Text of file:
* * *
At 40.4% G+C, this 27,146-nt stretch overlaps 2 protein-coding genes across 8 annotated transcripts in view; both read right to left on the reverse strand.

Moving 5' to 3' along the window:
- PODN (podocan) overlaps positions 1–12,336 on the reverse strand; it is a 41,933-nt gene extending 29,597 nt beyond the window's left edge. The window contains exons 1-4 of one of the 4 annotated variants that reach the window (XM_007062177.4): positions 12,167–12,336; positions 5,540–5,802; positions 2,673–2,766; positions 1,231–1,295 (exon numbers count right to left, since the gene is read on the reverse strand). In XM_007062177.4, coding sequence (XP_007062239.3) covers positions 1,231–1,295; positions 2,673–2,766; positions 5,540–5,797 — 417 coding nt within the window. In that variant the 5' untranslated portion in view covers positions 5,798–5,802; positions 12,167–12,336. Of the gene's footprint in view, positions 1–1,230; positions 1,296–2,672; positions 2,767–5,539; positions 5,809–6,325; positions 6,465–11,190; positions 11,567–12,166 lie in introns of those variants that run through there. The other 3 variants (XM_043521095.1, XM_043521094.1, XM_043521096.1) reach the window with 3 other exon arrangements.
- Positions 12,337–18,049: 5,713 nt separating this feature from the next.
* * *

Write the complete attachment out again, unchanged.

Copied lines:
At 40.4% G+C, this 27,146-nt stretch overlaps 2 protein-coding genes across 8 annotated transcripts in view; both read right to left on the reverse strand.

Moving 5' to 3' along the window:
- PODN (podocan) overlaps positions 1–12,336 on the reverse strand; it is a 41,933-nt gene extending 29,597 nt beyond the window's left edge. The window contains exons 1-4 of one of the 4 annotated variants that reach the window (XM_007062177.4): positions 12,167–12,336; positions 5,540–5,802; positions 2,673–2,766; positions 1,231–1,295 (exon numbers count right to left, since the gene is read on the reverse strand). In XM_007062177.4, coding sequence (XP_007062239.3) covers positions 1,231–1,295; positions 2,673–2,766; positions 5,540–5,797 — 417 coding nt within the window. In that variant the 5' untranslated portion in view covers positions 5,798–5,802; positions 12,167–12,336. Of the gene's footprint in view, positions 1–1,230; positions 1,296–2,672; positions 2,767–5,539; positions 5,809–6,325; positions 6,465–11,190; positions 11,567–12,166 lie in introns of those variants that run through there. The other 3 variants (XM_043521095.1, XM_043521094.1, XM_043521096.1) reach the window with 3 other exon arrangements.
- Positions 12,337–18,049: 5,713 nt separating this feature from the next.